People of all ages have the potential to recognize the possible benefits of estate planning but one that is often overlooked is when parents send their new 18-year olds off to college campuses in the fall without completing the appropriate estate planning steps.
A great time to think about estate planning is now as many students are nearing graduation and will be spending the summer getting ready for their new college experience. It can be difficult for parents to understand that legally children now have the ability to make decisions for themselves and that parents are not automatically opted in to health care and important medical decisions once the child has reached age 18. It’s a good opportunity to have an estate planning conversation with your teenager while he or she still lives at home.
These documents, like advanced directives, name people who are capable of making financial, medical, business and legal decisions in the event of incapacity. This means that people of all ages can use these tools to their benefit. If a child age 18 or older is injured in an accident or falls ill and is no longer able to communicate on their own or make decisions for themselves, the primary risk is a need for guardianship hearing to appoint another person. Usually as a parent, you would need to hire an attorney to file a petition with the court, asking for the judge to formally appoint the parent as the child’s legal guardian.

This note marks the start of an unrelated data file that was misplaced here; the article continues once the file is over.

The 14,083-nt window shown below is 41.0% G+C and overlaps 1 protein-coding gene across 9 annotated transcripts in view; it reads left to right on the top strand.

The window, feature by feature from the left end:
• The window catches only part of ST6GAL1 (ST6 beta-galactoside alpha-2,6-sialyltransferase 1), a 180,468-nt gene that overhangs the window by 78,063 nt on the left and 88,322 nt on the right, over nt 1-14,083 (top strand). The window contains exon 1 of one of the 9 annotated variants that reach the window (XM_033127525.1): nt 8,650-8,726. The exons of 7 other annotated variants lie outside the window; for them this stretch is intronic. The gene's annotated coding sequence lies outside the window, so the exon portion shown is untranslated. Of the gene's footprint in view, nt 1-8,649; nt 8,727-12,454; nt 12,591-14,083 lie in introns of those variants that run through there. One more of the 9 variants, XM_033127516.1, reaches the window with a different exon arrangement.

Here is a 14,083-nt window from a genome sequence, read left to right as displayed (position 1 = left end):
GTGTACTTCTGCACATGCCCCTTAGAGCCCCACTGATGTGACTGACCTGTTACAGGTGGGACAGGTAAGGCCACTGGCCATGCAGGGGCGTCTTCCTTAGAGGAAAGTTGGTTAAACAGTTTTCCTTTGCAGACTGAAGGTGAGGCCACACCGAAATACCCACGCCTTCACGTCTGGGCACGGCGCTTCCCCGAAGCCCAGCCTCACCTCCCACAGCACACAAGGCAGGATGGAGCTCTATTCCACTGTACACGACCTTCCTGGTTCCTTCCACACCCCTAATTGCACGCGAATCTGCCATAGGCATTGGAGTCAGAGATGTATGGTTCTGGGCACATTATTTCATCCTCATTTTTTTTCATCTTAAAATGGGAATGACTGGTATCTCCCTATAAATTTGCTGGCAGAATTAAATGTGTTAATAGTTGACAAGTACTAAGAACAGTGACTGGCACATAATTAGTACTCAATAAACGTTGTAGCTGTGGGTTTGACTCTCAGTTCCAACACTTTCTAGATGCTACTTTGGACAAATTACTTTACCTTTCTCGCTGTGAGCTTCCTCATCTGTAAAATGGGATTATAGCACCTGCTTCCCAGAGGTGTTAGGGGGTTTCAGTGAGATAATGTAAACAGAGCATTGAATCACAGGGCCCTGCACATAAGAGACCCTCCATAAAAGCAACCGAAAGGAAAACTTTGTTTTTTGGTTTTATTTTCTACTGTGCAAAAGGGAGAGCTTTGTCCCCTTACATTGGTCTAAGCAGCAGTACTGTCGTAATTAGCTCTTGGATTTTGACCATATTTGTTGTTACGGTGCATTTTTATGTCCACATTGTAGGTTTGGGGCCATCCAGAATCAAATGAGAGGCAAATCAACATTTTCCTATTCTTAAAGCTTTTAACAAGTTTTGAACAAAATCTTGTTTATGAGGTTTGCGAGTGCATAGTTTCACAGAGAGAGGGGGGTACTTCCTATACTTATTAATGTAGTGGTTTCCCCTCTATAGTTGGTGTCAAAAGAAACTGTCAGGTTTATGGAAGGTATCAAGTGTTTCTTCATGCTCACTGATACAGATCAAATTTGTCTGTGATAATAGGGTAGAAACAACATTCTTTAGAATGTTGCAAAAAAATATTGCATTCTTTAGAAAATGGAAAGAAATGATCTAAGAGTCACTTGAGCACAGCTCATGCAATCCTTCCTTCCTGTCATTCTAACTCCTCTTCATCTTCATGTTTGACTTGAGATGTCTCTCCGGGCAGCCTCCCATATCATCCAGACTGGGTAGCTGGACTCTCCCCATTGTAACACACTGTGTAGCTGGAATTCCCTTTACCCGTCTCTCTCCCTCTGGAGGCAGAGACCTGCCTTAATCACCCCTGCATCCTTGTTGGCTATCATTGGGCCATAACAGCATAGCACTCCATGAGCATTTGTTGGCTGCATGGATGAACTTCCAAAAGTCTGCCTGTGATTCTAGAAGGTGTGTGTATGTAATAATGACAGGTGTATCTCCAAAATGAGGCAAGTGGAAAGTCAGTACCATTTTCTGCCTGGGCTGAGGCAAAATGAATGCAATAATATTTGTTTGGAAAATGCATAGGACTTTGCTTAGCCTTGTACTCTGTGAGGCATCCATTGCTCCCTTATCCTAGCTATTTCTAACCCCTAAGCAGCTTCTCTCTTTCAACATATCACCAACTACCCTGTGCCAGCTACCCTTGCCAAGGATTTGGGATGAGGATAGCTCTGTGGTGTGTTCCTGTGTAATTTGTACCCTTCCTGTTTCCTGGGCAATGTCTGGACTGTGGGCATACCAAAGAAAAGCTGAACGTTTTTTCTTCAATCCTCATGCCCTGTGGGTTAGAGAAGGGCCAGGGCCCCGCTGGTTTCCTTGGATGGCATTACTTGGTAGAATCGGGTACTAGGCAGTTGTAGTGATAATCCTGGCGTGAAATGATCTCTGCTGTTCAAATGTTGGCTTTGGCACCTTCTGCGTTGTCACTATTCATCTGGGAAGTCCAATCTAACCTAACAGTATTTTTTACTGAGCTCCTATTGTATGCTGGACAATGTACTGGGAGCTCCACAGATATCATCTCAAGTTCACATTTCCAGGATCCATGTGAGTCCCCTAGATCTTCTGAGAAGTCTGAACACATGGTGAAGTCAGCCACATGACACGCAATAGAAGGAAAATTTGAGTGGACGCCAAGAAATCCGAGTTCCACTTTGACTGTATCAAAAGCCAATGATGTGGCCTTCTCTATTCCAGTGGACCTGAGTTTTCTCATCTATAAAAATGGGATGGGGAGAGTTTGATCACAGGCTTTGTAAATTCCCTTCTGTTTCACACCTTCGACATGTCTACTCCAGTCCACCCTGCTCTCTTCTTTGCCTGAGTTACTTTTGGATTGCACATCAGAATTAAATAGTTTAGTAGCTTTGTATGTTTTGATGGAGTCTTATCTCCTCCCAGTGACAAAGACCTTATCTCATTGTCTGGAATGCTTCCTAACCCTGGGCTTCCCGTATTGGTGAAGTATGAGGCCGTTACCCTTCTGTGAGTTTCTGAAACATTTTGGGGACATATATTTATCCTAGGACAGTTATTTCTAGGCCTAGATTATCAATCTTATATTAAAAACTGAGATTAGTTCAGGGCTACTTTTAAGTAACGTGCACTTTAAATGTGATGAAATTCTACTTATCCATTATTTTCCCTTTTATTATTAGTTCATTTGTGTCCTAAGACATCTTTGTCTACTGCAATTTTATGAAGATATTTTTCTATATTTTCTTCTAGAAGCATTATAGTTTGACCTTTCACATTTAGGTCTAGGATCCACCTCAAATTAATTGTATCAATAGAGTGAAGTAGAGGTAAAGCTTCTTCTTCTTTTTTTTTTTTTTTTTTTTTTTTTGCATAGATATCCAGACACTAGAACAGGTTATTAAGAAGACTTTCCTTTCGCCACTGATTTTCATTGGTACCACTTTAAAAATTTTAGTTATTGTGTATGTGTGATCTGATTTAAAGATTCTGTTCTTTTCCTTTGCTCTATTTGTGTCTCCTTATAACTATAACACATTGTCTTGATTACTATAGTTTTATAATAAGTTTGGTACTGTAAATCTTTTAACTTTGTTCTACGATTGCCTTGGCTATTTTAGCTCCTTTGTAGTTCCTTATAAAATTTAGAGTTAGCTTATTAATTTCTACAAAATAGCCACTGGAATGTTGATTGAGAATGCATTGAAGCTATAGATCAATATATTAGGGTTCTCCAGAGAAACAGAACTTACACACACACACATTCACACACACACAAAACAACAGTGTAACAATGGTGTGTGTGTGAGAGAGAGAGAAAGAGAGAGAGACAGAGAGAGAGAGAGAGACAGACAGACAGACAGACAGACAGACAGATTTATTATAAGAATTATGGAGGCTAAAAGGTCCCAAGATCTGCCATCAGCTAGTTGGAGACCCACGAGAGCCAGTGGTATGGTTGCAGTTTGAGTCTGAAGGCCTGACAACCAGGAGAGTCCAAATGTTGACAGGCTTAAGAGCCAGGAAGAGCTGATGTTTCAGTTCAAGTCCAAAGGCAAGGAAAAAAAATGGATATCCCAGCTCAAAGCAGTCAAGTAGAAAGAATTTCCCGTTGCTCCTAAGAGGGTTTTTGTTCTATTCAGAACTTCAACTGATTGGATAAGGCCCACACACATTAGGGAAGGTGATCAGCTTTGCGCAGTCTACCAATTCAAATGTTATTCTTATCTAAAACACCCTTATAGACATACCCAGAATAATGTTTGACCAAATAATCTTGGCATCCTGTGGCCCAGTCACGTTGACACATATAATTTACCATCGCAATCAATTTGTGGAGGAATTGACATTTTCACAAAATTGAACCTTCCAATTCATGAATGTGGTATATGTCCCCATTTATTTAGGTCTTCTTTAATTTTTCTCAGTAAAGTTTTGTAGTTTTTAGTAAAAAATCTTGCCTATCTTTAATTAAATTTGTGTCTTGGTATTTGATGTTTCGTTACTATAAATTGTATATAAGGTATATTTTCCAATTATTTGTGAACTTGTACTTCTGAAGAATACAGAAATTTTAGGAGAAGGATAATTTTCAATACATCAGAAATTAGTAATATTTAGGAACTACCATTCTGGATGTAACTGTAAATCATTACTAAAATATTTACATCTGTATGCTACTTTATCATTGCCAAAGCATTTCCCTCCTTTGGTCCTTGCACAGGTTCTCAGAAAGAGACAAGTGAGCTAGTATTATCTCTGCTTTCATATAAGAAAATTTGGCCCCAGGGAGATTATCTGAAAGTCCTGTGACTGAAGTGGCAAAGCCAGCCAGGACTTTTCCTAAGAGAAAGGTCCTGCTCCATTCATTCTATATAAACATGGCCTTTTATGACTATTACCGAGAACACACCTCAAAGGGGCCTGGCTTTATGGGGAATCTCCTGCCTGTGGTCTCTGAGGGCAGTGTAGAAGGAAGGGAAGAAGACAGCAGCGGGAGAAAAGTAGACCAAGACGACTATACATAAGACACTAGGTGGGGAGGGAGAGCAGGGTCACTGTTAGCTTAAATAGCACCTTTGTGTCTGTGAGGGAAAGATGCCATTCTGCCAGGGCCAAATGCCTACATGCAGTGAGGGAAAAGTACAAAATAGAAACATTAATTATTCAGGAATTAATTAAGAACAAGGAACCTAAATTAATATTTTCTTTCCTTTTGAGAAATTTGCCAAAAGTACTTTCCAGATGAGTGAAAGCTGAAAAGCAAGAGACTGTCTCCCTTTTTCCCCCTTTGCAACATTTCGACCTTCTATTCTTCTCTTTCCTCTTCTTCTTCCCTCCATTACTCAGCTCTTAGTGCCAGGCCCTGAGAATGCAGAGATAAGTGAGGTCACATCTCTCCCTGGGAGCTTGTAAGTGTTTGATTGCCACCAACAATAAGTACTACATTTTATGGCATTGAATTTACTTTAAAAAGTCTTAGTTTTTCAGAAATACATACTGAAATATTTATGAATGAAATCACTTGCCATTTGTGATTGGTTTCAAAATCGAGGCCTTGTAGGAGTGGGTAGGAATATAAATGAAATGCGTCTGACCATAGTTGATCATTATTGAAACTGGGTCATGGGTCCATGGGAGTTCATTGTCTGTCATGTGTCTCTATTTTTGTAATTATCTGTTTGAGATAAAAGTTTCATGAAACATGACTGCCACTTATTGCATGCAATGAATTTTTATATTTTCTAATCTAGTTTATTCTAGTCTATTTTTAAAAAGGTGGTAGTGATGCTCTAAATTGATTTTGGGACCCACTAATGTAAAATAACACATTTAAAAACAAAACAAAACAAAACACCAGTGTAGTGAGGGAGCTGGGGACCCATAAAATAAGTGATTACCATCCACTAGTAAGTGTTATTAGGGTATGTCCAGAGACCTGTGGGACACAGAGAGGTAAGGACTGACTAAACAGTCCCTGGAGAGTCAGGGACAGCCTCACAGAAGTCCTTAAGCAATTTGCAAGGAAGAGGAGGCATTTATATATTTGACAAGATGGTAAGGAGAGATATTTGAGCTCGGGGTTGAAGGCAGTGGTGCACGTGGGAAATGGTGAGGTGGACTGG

In emergency situations, the opportunity to do this can seem overwhelming and can add further delays unnecessarily. A power of attorney, however, enables a parent to make business, financial, and legal decisions on behalf of the child if and when that document needs to be exercised. Schedule a consultation with an estate planning attorney today to discuss this option.